Seoul authorities unveiled the new plan on Sunday (2.9.2018) aimed at ensuring that the city’s 20,554 public restrooms are free of secret cameras. Around 8,000 workers in charge of maintaining public restrooms will now also be tasked with looking for cameras installed by adult ‘filmmakers’ to make hidden cam porn, also known as ‘molka’.
So far, the authorities have been unable to contain the spy porn epidemic, with hidden camera-related offences surging from 2,400 in 2012 to 6,470 cases last year, Yonhap reported. At the same time, the employees tasked with locating hidden cameras in public facilities have not actually managed to find any in the past two years.
In addition to the increase in the number of employees handling the issue, the city authorities singled out around 1,000 at-risk restrooms to be given special attention by the inspectors.
The South Korean government has ramped up its fight against molka creators after outrage over spy porn sparked a wave of record protests in Seoul this summer. Tens of thousands of women have hit the streets each month since May to protest the spying on unsuspecting female victims in public bathrooms, crowded trains, and other public spaces with hidden cameras by predominantly male suspects.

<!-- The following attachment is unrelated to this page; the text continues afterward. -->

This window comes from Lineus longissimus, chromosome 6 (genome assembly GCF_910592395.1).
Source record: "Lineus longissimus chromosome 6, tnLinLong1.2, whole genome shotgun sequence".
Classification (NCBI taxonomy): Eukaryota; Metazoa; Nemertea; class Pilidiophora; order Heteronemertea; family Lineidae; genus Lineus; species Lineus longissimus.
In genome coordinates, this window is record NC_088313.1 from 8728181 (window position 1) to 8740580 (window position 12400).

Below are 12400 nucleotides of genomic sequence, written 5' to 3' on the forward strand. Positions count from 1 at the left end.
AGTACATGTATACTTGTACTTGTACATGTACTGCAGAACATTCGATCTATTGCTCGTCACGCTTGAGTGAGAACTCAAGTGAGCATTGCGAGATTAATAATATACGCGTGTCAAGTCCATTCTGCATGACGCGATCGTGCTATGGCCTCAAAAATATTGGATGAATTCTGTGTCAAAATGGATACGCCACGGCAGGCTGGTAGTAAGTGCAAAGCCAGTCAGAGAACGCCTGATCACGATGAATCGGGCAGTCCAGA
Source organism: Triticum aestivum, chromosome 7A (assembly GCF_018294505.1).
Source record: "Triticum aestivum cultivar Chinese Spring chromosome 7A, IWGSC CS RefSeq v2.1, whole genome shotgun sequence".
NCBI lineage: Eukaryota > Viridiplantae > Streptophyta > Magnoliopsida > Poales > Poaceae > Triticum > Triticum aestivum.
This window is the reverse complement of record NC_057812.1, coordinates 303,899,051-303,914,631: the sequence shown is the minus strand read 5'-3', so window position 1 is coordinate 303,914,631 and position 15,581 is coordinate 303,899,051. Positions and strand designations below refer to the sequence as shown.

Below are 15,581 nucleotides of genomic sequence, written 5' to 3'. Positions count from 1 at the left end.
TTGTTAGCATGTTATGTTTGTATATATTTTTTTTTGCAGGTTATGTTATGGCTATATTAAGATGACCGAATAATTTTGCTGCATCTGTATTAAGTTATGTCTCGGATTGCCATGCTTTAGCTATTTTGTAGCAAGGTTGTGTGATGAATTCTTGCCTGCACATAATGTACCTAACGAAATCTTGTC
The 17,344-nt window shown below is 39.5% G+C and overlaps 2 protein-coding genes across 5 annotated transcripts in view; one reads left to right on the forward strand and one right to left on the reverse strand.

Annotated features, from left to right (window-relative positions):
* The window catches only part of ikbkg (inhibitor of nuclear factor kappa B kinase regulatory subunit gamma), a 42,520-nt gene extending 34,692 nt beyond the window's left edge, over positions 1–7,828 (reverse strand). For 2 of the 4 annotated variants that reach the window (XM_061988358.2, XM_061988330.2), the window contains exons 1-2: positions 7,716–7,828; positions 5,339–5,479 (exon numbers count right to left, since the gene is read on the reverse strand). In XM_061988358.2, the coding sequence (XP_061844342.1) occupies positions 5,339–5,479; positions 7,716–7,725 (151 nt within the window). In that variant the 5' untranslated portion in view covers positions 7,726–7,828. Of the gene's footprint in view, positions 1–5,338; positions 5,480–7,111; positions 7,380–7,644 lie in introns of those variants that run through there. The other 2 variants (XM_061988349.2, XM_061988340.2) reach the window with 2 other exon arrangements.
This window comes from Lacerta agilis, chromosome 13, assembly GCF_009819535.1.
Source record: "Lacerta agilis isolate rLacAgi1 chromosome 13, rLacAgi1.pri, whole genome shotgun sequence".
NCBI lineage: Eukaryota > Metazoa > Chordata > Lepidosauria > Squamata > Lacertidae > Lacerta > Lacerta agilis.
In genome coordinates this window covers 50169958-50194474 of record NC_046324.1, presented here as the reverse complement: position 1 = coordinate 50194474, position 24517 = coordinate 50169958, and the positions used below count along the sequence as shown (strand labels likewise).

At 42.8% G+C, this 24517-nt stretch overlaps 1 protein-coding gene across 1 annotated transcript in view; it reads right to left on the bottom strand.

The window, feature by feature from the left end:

In July, 55,000 women turned up to a protest according to the organizers, with police estimates putting the number at 20,000. Over 40,000 people took part in a similar protest in August.
Many of the women taking part in the protests covered their faces with masks to avoid potential revenge.
Activists have been urging the authorities to impose harsher punishments for the making and distributing of molka porn, as well as tightening control over the sale of spy cams.